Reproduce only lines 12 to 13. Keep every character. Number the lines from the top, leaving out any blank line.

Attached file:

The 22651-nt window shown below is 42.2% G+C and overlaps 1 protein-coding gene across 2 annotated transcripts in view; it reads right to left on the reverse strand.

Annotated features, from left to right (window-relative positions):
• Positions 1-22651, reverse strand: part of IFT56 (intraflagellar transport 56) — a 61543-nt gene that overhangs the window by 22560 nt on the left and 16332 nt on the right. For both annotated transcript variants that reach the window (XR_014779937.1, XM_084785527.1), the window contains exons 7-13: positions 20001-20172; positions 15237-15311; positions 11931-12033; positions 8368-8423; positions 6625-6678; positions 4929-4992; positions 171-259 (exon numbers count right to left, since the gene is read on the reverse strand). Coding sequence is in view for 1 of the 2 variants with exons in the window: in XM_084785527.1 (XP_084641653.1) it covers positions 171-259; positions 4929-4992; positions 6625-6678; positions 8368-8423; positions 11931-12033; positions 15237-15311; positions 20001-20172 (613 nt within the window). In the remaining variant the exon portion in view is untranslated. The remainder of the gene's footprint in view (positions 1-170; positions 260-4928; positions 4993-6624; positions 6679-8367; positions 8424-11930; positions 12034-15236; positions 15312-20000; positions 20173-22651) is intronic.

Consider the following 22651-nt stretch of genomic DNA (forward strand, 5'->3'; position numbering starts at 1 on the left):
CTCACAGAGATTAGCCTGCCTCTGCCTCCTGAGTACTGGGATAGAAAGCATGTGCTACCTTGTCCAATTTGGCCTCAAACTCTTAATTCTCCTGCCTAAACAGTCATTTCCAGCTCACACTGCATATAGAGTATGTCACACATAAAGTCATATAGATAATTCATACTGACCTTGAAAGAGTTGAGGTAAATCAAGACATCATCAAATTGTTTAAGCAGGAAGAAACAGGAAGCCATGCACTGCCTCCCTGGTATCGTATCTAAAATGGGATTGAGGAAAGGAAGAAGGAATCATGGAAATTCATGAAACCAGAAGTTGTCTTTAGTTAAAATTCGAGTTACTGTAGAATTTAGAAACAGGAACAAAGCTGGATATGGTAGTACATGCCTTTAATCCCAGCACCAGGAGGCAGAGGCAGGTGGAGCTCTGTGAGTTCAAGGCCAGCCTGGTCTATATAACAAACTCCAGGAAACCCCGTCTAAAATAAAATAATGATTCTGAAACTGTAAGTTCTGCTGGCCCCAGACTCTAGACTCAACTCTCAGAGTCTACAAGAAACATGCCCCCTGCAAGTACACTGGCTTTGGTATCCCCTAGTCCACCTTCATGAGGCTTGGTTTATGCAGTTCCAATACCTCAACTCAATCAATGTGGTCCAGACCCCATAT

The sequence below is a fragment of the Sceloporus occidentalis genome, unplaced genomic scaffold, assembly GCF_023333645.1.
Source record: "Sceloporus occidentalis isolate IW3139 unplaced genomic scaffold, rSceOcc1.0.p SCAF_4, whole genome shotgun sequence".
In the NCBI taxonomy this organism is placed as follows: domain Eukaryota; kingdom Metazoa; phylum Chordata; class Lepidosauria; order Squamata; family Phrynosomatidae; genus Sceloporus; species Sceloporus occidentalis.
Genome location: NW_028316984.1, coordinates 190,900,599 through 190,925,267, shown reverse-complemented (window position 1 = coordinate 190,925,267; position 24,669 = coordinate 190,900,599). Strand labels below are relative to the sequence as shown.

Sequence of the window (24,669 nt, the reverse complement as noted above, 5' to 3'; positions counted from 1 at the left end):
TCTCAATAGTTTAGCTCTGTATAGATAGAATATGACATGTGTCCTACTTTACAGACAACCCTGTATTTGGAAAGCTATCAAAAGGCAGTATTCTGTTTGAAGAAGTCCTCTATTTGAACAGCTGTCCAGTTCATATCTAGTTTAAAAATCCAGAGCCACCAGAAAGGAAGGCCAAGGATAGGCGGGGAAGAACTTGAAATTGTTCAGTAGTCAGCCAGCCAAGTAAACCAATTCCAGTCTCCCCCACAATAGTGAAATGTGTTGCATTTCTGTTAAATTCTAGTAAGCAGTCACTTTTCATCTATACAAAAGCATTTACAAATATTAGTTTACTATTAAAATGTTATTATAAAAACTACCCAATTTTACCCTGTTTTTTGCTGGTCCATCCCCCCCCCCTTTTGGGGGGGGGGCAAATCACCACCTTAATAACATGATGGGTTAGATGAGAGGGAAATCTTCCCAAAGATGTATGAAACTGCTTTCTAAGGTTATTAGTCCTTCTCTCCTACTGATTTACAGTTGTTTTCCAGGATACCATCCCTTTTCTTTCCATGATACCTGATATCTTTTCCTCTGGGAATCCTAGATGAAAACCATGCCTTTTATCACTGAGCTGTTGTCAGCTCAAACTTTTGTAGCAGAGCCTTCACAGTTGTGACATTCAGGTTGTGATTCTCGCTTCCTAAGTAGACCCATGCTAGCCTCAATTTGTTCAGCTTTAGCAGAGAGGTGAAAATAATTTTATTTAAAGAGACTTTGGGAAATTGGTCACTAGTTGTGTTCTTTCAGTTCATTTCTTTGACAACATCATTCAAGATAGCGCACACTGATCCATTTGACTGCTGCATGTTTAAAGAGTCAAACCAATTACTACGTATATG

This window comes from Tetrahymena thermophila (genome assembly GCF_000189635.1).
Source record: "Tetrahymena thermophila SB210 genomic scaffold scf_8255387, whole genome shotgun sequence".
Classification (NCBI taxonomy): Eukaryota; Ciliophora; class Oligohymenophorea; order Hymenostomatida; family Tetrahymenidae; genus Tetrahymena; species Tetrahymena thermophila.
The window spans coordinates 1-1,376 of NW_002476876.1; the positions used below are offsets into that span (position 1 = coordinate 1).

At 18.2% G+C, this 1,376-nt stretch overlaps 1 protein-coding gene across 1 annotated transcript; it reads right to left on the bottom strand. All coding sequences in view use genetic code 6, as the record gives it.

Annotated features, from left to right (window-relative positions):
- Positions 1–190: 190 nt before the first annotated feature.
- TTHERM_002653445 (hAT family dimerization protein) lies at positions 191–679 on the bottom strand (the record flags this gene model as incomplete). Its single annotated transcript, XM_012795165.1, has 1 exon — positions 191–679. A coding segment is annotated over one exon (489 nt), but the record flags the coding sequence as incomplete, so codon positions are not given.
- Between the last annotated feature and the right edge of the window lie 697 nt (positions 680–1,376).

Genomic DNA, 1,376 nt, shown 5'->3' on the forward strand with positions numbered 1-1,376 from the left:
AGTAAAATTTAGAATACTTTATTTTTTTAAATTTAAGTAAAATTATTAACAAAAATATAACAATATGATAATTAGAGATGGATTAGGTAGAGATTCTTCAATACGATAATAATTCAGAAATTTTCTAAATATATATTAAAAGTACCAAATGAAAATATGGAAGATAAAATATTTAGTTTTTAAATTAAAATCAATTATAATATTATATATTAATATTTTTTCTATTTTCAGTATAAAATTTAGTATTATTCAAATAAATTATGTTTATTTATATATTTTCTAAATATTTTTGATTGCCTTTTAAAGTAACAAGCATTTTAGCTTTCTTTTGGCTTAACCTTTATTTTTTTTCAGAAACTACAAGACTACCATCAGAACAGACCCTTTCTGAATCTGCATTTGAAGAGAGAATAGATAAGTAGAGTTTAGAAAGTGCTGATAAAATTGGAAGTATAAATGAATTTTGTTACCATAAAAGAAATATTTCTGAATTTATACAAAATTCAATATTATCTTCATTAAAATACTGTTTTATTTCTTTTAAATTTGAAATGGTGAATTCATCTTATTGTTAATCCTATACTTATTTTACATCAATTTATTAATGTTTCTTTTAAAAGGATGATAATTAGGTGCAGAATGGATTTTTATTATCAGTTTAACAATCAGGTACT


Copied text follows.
This window comes from Tetrahymena thermophila (genome assembly GCF_000189635.1).
Source record: "Tetrahymena thermophila SB210 genomic scaffold scf_8255387, whole genome shotgun sequence".